The alewife population in Lake Huron has crashed and is dropping like a rock in Lake Michigan, scientists say. That's bad news for salmon, which feast almost exclusively on alewives.   more...

 



Environment  Fishing  

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On Strawberry Creek, salmon get help making small fry

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Sturgeon Bay - This is Mother Nature on life support.

Thousands of Lake Michigan chinook salmon return to their artificial spawning grounds each fall at the headwaters of Strawberry Creek, a tiny stream that trickles into the lake near the city of Sturgeon Bay.

Their arrival marks both the end and beginning of a life cycle spun by human hands.

Here, the writhing fish, some weighing more than 20 pounds, are trapped in a concrete pool, scooped up by crane, anesthetized and clubbed unconscious.

Females are poked with a needle and pumped full of air until their eggs squirt out. Males are squeezed for their sperm.  more...

 

 

 



Environment  Fishing  

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Coaster brookie initiative explained

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MARQUETTE - The current status of Lake Superior coaster brook trout is one of concern, and the time frame for re-establishing the fish in the area is long-term.

Rehabilitation efforts and the history of Lake Superior coasters were discussed Thursday at a presentation by representatives from the Lake Superior Coaster Brook Trout Initiative at Northern Michigan University.

The initiative is comprised of members from federal, state and local agencies, universities, tribal governments and non-profit organizations working toward rehabilitation of the trout through research, management, advocacy and advisory efforts.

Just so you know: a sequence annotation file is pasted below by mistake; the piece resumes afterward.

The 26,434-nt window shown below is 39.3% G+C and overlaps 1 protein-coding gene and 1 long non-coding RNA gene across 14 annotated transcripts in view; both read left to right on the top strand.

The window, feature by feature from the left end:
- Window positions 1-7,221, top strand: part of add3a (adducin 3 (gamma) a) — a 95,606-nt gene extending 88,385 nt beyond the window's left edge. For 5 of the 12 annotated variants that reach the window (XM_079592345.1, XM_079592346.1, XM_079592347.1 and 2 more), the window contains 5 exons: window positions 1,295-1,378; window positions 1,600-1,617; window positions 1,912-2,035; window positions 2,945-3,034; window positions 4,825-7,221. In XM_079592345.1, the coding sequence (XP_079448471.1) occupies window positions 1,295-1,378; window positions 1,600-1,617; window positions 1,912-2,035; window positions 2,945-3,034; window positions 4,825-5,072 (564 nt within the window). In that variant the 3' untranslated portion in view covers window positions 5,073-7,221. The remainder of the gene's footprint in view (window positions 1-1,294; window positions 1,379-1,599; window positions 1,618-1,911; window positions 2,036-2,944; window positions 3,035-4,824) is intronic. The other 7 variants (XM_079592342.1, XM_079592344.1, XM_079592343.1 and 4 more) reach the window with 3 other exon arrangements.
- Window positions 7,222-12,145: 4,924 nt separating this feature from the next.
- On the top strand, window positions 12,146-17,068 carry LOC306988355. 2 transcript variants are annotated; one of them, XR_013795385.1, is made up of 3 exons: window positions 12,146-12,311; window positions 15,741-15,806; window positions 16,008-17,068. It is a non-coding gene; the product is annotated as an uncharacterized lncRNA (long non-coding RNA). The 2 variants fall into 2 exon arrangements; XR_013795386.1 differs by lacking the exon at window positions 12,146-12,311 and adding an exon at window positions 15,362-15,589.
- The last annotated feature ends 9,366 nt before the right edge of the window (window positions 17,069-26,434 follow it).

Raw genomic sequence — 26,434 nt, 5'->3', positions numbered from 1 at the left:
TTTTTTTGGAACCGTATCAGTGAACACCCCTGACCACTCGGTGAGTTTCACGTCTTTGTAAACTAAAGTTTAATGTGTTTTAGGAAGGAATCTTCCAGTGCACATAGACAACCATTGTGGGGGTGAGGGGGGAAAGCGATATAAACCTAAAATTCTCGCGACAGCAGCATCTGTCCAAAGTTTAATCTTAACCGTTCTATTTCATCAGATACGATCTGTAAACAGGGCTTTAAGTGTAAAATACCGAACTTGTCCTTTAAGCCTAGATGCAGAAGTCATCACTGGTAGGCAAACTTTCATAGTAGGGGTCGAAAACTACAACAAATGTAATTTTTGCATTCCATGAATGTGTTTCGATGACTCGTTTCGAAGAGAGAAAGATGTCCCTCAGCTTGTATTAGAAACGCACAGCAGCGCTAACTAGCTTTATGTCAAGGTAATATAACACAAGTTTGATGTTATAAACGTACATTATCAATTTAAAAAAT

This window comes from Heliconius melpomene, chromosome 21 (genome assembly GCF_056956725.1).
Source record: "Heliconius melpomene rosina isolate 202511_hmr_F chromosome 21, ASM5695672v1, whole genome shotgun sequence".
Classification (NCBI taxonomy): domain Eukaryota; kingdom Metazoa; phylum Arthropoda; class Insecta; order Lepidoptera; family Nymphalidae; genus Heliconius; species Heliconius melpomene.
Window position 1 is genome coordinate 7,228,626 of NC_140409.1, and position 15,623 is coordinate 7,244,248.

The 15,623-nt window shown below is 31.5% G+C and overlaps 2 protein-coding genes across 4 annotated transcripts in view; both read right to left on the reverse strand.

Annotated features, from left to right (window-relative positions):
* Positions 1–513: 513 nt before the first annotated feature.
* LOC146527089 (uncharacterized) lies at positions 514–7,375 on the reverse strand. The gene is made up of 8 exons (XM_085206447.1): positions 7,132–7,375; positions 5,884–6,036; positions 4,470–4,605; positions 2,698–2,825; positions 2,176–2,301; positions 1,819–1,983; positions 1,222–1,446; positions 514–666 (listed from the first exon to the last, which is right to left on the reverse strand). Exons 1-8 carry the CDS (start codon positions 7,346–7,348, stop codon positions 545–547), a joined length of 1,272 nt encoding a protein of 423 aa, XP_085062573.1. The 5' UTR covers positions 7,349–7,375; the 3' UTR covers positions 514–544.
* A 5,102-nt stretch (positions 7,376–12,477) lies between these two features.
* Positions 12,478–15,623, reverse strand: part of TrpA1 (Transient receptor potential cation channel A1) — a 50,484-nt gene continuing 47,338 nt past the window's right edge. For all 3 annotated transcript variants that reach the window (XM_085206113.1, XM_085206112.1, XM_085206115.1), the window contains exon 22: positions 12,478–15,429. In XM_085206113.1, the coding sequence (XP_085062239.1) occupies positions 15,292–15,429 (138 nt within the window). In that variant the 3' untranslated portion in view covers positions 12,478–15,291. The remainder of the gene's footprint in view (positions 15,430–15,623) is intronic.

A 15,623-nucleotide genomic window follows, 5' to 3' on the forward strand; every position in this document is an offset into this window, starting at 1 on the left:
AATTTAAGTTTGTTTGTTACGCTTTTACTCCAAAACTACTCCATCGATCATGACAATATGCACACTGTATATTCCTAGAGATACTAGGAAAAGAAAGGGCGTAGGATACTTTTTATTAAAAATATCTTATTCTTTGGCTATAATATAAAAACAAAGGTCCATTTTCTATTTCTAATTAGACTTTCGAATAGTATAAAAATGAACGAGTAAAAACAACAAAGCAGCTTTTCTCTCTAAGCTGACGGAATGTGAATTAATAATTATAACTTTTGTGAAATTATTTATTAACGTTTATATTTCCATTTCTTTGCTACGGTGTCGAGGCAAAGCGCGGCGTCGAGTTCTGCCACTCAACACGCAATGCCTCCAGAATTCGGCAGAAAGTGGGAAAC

Four representatives - Ron Kinnunen from Michigan Sea Grant, Casey Huckins from Michigan Tech University, Ed Baker from the Michigan Department of Natural Resources and Jill Leonard from NMU - spoke during the two-hour-plus presentation, which was attended by about 40 people.   more...

 



Environment  Other  

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Stormwater runoff raises new development questions

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Stormwater that runs into municipal sewers could become the key for some Northwest Indiana communities to unlock Great Lakes water in a new water management plan under debate.

Where to flush stormwater already was a hot topic in environmental and utility circles, because contaminants in it can severely pollute ground and surface water supplies.

Now, stormwater control may become a critical question for building and development planners along the divide that splits the region into two watershed basins.   more...


 



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Pines residents fight for safe water